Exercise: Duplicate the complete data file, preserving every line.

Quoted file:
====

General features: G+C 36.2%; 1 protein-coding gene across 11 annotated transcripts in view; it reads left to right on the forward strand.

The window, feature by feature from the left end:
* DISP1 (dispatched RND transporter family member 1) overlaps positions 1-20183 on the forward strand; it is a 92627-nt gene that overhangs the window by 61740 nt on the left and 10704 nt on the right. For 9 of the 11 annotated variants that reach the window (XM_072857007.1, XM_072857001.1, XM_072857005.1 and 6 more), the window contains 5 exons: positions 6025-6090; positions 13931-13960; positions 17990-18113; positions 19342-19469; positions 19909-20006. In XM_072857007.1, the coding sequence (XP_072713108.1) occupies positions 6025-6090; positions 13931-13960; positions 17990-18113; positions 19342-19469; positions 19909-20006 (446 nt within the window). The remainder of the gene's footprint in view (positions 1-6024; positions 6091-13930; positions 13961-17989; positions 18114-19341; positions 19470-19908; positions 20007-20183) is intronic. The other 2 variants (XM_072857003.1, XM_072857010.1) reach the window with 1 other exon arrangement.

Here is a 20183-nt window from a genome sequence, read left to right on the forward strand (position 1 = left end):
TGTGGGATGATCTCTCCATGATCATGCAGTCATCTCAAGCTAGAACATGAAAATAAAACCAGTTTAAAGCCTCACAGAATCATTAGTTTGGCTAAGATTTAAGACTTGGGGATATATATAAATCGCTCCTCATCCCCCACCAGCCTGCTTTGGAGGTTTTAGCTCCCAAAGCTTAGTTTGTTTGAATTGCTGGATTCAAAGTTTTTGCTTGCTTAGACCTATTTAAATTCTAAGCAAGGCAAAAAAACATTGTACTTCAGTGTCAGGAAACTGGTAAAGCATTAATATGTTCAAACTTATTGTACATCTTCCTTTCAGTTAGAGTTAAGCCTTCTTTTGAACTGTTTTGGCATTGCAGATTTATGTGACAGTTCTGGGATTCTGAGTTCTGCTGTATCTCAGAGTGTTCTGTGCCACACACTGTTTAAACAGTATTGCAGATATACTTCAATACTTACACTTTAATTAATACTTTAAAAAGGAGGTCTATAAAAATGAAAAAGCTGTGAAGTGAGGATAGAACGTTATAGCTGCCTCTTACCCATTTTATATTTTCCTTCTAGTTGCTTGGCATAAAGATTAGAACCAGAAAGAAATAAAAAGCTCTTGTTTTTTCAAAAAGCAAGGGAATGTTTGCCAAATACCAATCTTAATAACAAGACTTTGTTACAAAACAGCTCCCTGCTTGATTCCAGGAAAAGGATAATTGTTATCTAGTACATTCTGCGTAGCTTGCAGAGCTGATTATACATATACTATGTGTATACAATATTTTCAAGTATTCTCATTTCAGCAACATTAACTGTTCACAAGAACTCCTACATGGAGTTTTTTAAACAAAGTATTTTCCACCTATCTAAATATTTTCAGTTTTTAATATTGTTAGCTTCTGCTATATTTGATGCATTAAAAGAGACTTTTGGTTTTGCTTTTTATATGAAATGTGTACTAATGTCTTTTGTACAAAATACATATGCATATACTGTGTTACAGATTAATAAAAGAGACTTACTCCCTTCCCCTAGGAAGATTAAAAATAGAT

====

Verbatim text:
General features: G+C 36.2%; 1 protein-coding gene across 11 annotated transcripts in view; it reads left to right on the forward strand.

The window, feature by feature from the left end:
* DISP1 (dispatched RND transporter family member 1) overlaps positions 1-20183 on the forward strand; it is a 92627-nt gene that overhangs the window by 61740 nt on the left and 10704 nt on the right. For 9 of the 11 annotated variants that reach the window (XM_072857007.1, XM_072857001.1, XM_072857005.1 and 6 more), the window contains 5 exons: positions 6025-6090; positions 13931-13960; positions 17990-18113; positions 19342-19469; positions 19909-20006. In XM_072857007.1, the coding sequence (XP_072713108.1) occupies positions 6025-6090; positions 13931-13960; positions 17990-18113; positions 19342-19469; positions 19909-20006 (446 nt within the window). The remainder of the gene's footprint in view (positions 1-6024; positions 6091-13930; positions 13961-17989; positions 18114-19341; positions 19470-19908; positions 20007-20183) is intronic. The other 2 variants (XM_072857003.1, XM_072857010.1) reach the window with 1 other exon arrangement.

Here is a 20183-nt window from a genome sequence, read left to right on the forward strand (position 1 = left end):
TGTGGGATGATCTCTCCATGATCATGCAGTCATCTCAAGCTAGAACATGAAAATAAAACCAGTTTAAAGCCTCACAGAATCATTAGTTTGGCTAAGATTTAAGACTTGGGGATATATATAAATCGCTCCTCATCCCCCACCAGCCTGCTTTGGAGGTTTTAGCTCCCAAAGCTTAGTTTGTTTGAATTGCTGGATTCAAAGTTTTTGCTTGCTTAGACCTATTTAAATTCTAAGCAAGGCAAAAAAACATTGTACTTCAGTGTCAGGAAACTGGTAAAGCATTAATATGTTCAAACTTATTGTACATCTTCCTTTCAGTTAGAGTTAAGCCTTCTTTTGAACTGTTTTGGCATTGCAGATTTATGTGACAGTTCTGGGATTCTGAGTTCTGCTGTATCTCAGAGTGTTCTGTGCCACACACTGTTTAAACAGTATTGCAGATATACTTCAATACTTACACTTTAATTAATACTTTAAAAAGGAGGTCTATAAAAATGAAAAAGCTGTGAAGTGAGGATAGAACGTTATAGCTGCCTCTTACCCATTTTATATTTTCCTTCTAGTTGCTTGGCATAAAGATTAGAACCAGAAAGAAATAAAAAGCTCTTGTTTTTTCAAAAAGCAAGGGAATGTTTGCCAAATACCAATCTTAATAACAAGACTTTGTTACAAAACAGCTCCCTGCTTGATTCCAGGAAAAGGATAATTGTTATCTAGTACATTCTGCGTAGCTTGCAGAGCTGATTATACATATACTATGTGTATACAATATTTTCAAGTATTCTCATTTCAGCAACATTAACTGTTCACAAGAACTCCTACATGGAGTTTTTTAAACAAAGTATTTTCCACCTATCTAAATATTTTCAGTTTTTAATATTGTTAGCTTCTGCTATATTTGATGCATTAAAAGAGACTTTTGGTTTTGCTTTTTATATGAAATGTGTACTAATGTCTTTTGTACAAAATACATATGCATATACTGTGTTACAGATTAATAAAAGAGACTTACTCCCTTCCCCTAGGAAGATTAAAAATAGAT